Two months after representatives of the world governments met for the UN Conference of Parties (COP 15) to discuss new strategies for dealing with climate change, many of the policy negotiators are left to pick up the pieces.
Nora Greenglass, a research assistant at the Woods Hole Research Center, shared her impressions as a negotiator for the UN program for Reducing Emissions from Deforestation and Forest Degradation (REDD) with members of the Woods Hole Science and Technology Education Partnership (WHSTEP) last week.
From Falmouth to Copenhagen
Nora Greenglass was among 8,000 party negotiators in Copenhagen, as world governments, NGO’s, and activist groups converged on the Danish capital for COP 15.
It was not her first UN climate conference, but the first one where she had to wait for five hours in the snow with other accredited observers, just to get into the conference hall.
That’s when the observers did just what 30,000 climate change activists had been doing over the course of the 2-week conference: they protested.
“They barred civil society from entering when the heads of state were there. It was a bone of contention. This was supposed to be an open process,” she said. “Needless to say, I did not get much work done that day.”
Ms. Greenglass went to Denmark with a team of other researchers from WHRC (and other Woods Hole Consortium participants from the MBL and WHOI) to give scientific input on aspects of climate change that rarely make the headline news. Among those are the REDD initiative and the impacts of rising greenhouse gas emissions on the world’s oceans.
The UN-REDD Programme is aimed at tipping the economic balance in favour of sustainable management of forests so that their formidable economic, environmental and social goods and services benefit countries, communities and forest users while also contributing to important reductions in greenhouse gas emissions… The immediate goal is to assess whether carefully structured payment structures and capacity support can create the incentives to ensure actual, lasting, achievable, reliable and measurable emission reductions while maintaining and improving the other ecosystem services forests provide.
-the UN Collaborative Program on REDD
Reducing poverty and emissions?
The main purpose of the conference this year was to develop a “cap and trade” system for carbon dioxide (CO2) emissions. With the Kyoto Protocol past its prime, the outcome of Copenhagen was meant to set a new blueprint for setting emissions reduction targets, and ways to measure progress toward those goals.
However, negotiations broke down between developing nations and some of the biggest emitters (including the BASIC countries, Brazil, South Africa, India, and China) on the terms of such a high-stakes deal.
From the point of view of the developing nations (led by Africa), the system would allow industrialized countries to keep polluting, thus endangering their chances of survival. In the case of small island nations or places where desertification threatens arable crop land, climate change is indeed a matter of life or death.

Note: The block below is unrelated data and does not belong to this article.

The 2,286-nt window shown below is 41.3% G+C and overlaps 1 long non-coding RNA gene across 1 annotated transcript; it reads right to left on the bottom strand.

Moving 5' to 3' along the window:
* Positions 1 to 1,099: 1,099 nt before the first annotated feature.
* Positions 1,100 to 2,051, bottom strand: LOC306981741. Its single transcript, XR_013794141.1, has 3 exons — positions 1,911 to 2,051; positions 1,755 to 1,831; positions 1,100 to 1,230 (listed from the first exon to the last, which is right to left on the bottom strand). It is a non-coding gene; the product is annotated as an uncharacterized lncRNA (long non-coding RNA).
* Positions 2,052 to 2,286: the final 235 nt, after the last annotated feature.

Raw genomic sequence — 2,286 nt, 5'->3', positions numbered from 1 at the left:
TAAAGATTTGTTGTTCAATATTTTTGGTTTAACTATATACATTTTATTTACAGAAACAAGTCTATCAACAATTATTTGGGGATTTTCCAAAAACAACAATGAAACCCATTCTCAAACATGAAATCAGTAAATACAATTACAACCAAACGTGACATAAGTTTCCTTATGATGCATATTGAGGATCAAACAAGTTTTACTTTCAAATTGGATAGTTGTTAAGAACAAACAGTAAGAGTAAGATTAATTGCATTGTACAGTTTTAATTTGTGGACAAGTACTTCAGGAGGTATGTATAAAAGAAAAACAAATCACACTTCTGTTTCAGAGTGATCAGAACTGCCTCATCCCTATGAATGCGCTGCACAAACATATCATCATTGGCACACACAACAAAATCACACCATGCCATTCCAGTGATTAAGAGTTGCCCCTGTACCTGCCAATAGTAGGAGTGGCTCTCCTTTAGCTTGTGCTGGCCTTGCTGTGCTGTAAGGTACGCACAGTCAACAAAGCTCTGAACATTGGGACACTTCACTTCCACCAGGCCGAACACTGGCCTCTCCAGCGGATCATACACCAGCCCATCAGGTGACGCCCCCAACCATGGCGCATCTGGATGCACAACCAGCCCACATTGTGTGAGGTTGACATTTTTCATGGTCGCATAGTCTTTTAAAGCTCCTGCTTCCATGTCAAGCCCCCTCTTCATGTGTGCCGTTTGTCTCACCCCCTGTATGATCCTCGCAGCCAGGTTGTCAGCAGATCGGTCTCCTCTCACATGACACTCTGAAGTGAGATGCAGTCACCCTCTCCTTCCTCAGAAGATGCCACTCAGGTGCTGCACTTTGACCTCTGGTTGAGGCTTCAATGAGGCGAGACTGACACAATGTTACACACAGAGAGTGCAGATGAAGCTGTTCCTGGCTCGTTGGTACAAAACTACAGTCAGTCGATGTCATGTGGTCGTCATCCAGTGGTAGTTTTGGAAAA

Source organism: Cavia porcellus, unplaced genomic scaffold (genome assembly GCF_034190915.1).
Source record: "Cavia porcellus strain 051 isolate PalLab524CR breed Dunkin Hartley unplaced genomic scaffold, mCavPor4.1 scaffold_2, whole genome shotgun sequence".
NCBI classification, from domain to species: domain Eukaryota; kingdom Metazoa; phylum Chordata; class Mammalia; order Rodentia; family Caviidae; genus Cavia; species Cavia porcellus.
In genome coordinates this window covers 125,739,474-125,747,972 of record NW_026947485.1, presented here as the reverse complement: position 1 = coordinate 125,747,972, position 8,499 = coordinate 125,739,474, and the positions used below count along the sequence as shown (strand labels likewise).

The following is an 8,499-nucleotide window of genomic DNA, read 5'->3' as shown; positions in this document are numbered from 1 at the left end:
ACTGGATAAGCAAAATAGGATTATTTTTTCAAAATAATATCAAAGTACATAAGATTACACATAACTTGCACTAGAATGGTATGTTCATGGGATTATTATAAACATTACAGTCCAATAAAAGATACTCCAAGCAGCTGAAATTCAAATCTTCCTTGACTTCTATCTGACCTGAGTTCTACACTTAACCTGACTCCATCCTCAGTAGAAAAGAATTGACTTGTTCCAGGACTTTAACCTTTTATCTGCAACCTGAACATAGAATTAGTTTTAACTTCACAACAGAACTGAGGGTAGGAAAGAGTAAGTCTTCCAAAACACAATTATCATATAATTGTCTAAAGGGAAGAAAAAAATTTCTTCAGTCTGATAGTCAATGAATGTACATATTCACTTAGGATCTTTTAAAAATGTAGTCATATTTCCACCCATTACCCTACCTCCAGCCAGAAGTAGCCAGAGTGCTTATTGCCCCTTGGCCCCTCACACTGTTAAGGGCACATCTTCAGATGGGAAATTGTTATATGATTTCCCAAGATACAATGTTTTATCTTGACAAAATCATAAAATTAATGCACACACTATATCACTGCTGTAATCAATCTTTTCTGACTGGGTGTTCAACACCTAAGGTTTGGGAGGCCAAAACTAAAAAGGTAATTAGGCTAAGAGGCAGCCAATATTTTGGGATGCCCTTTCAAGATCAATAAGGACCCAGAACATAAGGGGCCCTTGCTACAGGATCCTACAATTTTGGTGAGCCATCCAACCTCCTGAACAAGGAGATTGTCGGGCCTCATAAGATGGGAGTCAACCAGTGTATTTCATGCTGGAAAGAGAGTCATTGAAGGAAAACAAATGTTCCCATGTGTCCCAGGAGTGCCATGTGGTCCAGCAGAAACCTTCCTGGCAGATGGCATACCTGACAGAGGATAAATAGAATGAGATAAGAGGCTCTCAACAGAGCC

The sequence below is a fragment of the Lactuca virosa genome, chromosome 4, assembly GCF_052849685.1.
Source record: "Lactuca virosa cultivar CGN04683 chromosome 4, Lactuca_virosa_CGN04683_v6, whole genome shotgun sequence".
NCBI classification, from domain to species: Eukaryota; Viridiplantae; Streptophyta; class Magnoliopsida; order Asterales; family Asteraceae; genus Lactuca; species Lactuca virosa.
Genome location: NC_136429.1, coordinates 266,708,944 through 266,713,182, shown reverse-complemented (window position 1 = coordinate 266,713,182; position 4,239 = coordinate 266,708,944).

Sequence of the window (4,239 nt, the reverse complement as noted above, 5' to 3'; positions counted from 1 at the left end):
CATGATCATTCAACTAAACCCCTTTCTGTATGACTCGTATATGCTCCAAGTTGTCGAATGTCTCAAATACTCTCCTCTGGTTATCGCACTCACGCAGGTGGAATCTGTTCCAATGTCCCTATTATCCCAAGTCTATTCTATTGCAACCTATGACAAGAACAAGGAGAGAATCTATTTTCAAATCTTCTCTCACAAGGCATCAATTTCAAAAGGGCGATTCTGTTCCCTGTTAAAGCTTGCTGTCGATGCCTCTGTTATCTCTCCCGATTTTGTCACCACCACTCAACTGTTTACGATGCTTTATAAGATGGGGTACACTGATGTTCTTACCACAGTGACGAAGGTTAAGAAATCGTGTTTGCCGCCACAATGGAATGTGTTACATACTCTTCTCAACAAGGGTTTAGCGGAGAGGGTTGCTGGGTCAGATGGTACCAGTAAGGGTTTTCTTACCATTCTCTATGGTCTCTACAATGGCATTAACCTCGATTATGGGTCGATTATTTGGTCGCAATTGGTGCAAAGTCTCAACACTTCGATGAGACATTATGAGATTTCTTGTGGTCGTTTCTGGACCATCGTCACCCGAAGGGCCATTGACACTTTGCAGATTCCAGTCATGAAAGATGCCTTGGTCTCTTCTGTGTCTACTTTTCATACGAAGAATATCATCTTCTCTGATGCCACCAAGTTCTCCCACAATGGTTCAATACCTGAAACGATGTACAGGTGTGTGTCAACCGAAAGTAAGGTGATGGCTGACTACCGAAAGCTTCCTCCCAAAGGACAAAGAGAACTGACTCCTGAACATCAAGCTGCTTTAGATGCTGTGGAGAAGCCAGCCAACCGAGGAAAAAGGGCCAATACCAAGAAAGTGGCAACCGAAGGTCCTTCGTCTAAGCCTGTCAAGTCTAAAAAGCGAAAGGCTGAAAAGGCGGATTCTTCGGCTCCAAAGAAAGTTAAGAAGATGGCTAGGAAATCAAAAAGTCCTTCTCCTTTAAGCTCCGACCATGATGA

But as Ms. Greenglass pointed out, the countries that produce the lion’s share of CO2 need to act now to reduce their emissions, and need incentives to do so.
The World is Waiting for US
Despite the worldliness of the conference, Ms. Greenglass said that the elephant in the room was legislation currently stalled before the US Senate. (Last fall, the House of Representatives passed a bill that would require polluters to offset their greenhouse gas emissions, but a Senate version is not expected to pass.)
“The world is waiting for Congress, and we know where that’s going,” she said.
President Obama made an attempt to save the day, crafting an 11th-hour document known as the Copenhagen Accord, with 29 other nations (out of 194). Among other things, this non-binding document states that the US will reduce its emissions by 17% (from 2005 levels) by 2020. However, this pledge requires congressional approval– in an election year, in a recession.
A few positives did come out of Denmark in the waning days of the conference, Ms. Greenglass said.
- The REDD negotiations are nearly complete, with a “relatively prominent” place in US legislation, and a favorable view from US industry.
- In addition, the US pledged $100 billion to go towards climate adaptation measures, technology transfer, and forest protection for vulnerable countries by 2020.
- The US pledged $1 billion to help implement REDD; an additional $3.5 billion was committed by France, Norway, Australia, Japan, and the UK.
- An agreement was made on a transparent mechanism for evaluating the performance of each nation’s emissions reductions through an independent review process.
Pat Harcourt, an education specialist with WBNERR, asked how much of a role science plays in determining the outcome of policy.
Ms. Greenglass said that the specific targets, such as the 2 degrees Celsius (3.6 degrees F) maximum for global temperature rise, are based on sound science, but overall, the negotiations are “frighteningly political.”
“We need to peak global emissions by 2020,” she told WHSTEP members.
These days, Ms. Greenglass and thousands of other science policy consultants are heading back to the drawing board in preparation for COP 16, this November, in Cancun, Mexico.
The views and opinions in the Enterprise blogs are those of the author and are not neccessarily shared by Falmouth Publishing.